My source for book: Local Library
My Thoughts:
The first thing that struck me about this story was how early on Gisela and Valten's first meeting was, rather than dragging things out and making the reader wait several chapters to see their first interaction. I really liked this pacing as it got the story off to a quick start, grabbing my attention almost immediately. The interactions between Gisela and Valten have a sweet and simple charm, which ultimately kept me up past my bedtime several times!

There are most definitely Cinderella overtones throughout the story, with portions actually heavily reminding me of the movie "Ever After" (not a bad thing!). The inclusion of faith and belief in God is light--not overbearing at all--and it generally blends seamlessly into the overall story. The faith angle does mean that there is no magical (or fairy godmother) interventions, which admittedly makes the lead-up to the ball feel a bit flat...not bad, just not very fairy-tale like.... in particular, Gisela's procural of an appropriate dress and carriage was just a bit too convenient for my taste.

The tournament scenes weren't my favorite, but the author struck a decent balance and limited them just enough so that my interest never waned. I also have to admit they were described very well; I could clearly picture everything happening, yet it wasn't gory at all.

The Captive Maiden is loosely related to Melanie's prior book, The Fairest Beauty, however in my opinion The Captive Maiden is a much stronger (and more enjoyable) story. I liked that Gisela and Valten's shared interest in horses was what originally brought them together--such a simple thing, but capable of forging a budding relationship. Though I was slightly disappointed that "midnight" never factored into the plot, this was still a fun read that I enjoyed much more than I originally anticipated. If you're a fan of fairy tale retellings, this is one that I would certainly recommend.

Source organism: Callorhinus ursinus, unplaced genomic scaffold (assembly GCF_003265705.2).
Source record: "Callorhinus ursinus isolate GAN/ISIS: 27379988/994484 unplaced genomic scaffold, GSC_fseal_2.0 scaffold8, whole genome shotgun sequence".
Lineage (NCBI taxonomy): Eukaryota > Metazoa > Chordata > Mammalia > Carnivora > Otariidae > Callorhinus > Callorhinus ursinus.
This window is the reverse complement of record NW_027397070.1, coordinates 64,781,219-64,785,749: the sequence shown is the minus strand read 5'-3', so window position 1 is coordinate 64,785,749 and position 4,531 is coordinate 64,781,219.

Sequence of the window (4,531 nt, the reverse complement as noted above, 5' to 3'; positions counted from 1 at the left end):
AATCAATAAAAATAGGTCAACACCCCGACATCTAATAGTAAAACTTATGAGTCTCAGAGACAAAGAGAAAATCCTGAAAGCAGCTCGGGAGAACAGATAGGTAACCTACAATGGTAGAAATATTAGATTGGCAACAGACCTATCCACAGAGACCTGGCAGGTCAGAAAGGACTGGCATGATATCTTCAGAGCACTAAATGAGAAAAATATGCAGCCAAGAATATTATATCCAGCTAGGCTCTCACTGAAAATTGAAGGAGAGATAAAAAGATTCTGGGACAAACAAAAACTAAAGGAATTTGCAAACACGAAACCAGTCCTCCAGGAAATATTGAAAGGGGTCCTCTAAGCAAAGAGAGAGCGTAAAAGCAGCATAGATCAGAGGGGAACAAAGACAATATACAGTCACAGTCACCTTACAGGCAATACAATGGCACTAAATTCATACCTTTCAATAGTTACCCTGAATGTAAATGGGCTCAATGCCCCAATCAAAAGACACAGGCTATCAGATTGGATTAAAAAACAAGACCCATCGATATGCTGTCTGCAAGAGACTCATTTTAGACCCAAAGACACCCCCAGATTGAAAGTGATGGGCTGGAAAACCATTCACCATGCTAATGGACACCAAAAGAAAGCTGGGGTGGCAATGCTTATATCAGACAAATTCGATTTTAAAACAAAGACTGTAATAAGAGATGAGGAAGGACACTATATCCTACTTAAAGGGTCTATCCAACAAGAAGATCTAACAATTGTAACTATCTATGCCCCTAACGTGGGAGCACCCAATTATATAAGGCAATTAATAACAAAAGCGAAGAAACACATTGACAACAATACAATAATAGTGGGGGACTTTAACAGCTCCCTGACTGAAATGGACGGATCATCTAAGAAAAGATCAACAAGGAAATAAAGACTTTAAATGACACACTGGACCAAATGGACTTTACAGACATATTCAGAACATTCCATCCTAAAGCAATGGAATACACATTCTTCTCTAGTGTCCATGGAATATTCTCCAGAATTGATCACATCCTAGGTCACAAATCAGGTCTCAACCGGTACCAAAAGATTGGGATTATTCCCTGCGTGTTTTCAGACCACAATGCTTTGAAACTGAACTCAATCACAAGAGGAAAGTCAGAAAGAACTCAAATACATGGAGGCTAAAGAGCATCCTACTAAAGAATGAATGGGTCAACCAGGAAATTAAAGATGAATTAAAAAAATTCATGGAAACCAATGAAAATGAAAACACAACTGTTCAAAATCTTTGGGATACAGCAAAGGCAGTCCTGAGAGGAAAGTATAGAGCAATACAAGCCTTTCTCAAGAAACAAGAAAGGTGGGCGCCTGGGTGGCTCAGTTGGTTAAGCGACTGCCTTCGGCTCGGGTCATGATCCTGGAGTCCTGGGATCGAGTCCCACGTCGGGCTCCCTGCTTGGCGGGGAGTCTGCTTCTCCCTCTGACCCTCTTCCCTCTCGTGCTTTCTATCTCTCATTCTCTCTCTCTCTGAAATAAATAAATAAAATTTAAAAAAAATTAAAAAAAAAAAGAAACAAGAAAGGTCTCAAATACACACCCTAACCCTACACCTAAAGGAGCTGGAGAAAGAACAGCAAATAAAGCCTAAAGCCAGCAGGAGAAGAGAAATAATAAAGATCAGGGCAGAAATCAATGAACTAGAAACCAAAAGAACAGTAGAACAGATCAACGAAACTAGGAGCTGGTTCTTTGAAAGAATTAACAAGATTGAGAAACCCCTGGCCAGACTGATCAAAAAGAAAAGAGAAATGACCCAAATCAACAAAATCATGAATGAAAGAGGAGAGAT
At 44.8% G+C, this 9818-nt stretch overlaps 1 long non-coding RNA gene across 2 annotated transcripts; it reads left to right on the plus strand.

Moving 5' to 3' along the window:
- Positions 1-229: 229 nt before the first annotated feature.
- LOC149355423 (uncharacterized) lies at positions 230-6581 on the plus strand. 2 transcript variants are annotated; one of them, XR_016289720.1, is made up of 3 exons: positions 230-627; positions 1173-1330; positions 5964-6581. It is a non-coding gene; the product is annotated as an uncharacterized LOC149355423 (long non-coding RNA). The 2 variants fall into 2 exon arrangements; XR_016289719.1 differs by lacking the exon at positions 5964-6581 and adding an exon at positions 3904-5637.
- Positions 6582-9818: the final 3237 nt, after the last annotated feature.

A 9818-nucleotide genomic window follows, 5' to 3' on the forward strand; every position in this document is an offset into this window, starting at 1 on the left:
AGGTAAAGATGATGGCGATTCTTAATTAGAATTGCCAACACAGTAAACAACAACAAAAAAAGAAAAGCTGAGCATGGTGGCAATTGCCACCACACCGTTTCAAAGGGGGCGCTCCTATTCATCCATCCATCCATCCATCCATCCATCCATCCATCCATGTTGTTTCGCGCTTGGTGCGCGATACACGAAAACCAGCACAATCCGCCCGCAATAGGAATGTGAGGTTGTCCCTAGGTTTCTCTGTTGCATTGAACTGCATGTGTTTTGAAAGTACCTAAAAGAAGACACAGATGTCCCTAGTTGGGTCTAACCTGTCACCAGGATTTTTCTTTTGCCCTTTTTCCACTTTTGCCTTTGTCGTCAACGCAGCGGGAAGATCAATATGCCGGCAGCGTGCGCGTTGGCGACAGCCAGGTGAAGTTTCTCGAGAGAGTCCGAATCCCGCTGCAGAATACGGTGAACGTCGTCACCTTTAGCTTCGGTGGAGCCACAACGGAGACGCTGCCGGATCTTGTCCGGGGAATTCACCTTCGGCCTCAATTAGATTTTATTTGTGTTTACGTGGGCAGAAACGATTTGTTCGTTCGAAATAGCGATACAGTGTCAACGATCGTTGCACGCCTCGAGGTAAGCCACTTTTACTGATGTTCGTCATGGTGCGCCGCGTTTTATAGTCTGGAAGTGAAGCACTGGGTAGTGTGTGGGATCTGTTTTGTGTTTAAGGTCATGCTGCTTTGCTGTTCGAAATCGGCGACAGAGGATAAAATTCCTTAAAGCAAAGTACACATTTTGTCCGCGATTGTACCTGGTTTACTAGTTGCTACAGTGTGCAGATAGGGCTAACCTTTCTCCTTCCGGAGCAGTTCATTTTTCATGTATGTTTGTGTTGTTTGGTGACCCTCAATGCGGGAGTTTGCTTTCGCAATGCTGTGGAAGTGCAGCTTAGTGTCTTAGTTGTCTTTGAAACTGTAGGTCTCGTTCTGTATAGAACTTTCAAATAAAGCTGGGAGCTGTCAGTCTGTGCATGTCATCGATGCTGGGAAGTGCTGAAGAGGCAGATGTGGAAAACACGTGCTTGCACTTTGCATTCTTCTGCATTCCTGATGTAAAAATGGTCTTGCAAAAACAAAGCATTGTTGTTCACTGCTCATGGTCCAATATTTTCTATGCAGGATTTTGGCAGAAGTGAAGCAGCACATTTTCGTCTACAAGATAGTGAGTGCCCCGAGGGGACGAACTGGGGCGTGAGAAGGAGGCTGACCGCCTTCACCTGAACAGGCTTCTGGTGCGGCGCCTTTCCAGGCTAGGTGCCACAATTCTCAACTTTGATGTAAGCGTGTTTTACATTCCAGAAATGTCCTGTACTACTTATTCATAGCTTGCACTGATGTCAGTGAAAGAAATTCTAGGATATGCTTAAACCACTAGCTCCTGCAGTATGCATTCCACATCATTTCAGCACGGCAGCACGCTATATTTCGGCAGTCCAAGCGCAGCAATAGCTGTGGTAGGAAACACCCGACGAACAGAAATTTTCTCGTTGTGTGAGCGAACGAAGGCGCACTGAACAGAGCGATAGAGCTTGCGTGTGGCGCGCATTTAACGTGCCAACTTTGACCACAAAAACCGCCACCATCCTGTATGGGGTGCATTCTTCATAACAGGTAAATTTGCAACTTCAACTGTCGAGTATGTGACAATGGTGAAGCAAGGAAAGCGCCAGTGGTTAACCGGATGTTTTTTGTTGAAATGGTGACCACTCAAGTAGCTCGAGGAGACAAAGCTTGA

My Rating: 4.5 stars

Wednesday, April 9, 2014

Review: Caught in the Middle by Regina Jennings

Book Cover and Synopsis:
The train to Garber, Texas, is supposed to bring Nicholas Lovelace to the next victory in his life and career. Instead, it gets held up by robbers who are thwarted by the last person Nick ever expected–Anne Tillerton from back home in Prairie Lea.

Anne’s been working as a buffalo hunter and hiding from polite society. She’s only coming to town to talk their runaway cook into returning. Instead, the woman flees–and leaves Anne with her infant son. With Nick the only person she knows in town who can help, the two form an unlikely team as they try to figure out what to do with the child.

Both soon find themselves stuck in complicated situations. To care for the child, Anne’s forced into polite society–and it’s not going well. Meanwhile, Nick is being pressured on all sides of his business, and being seen with Anne isn’t helping his reputation. Still he can’t quite seem to forget her and must make a choice between the leading of his heart and his plans for the future.